1 Answer | Add Yours
Shelley gives his poem "Cloud" a lyrical quality mainly through the use of rhyming patterns that make it read like a ballad, or a song that is told almost as a story. Throughout most of his poem, he uses the rhyming scheme, abcb, which means that the lines ending in b rhyme. For example, look at the following four lines, and how they rhyme:
"I bring fresh showers for the thirsting flowers,/From the seas and the streams;/I bear light shade for the leaves when laid/In their noonday dreams."
In this stanza, the 2nd and 4th lines rhyme-"streams" and "dreams". There is also rhyming within each off-line (so, lines 1, 3, and 5, etc.). Note the internal rhymes within line 1: "I bring fresh showers for the thirsting flowers." So, showers rhymes with flowers. Then, in line 3, "shade" and "laid" rhyme. That makes it so that almost every single line of his poetry has a rhyme in it-either internally, or in the end words that match up with every other line.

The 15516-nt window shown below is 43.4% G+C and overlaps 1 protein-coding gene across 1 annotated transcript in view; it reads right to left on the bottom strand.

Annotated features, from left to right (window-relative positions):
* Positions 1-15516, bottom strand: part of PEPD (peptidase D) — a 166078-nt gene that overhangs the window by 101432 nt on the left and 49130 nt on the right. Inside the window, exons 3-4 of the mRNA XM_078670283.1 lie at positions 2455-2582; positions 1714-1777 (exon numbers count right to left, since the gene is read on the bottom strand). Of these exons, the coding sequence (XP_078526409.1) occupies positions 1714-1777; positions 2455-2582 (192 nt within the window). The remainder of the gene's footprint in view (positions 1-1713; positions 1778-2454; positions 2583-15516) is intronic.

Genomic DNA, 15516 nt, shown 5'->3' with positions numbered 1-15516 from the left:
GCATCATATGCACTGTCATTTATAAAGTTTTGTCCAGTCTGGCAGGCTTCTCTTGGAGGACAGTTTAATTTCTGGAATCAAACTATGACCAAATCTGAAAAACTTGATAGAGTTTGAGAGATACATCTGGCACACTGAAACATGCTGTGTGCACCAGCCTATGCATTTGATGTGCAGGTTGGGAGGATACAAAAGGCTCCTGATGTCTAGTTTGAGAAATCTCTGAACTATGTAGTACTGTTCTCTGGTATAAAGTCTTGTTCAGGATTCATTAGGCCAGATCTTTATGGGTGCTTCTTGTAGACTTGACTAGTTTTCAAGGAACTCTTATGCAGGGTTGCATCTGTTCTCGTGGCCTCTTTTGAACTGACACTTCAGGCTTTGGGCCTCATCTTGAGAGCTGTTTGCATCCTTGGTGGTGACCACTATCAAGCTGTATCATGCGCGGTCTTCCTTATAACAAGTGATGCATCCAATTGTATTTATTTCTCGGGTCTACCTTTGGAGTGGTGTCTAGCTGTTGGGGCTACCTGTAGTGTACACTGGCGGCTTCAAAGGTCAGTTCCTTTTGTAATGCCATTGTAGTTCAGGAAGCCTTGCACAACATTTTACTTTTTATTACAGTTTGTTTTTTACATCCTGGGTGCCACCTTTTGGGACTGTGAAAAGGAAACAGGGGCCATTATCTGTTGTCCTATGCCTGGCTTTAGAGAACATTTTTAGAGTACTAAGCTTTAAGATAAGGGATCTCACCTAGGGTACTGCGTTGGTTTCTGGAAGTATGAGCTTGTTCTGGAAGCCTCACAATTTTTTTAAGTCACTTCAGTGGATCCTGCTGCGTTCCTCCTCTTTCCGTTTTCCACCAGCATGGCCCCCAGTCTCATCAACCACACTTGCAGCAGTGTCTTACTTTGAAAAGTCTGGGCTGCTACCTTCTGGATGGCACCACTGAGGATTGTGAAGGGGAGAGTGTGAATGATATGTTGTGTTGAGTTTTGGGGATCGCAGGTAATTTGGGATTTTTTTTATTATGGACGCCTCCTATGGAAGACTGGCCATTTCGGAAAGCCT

If you listen to any song lyrics, rhyming is a main feature that gives them their song-like quality. So, through the use of rhyming, Shelley creates a song-like feeling to his poem. As you read through it, the rhyming gives is a rhythm and sound that is very lyrical. His rhythmic beat is varied throughout the poem, so that doesn't make it as lyrical as the rhyming does. As a person reads a poem with rhyming in it, they naturally add pauses, rhythm and a beat, which gives it its meter and lilt. So, the rhyming makes it lyrical, and also aids in it being read with a rhythm, all which make the poem very song-like and lyrical. I hope that those thoughts helped!
We’ve answered 302,848 questions. We can answer yours, too.Ask a question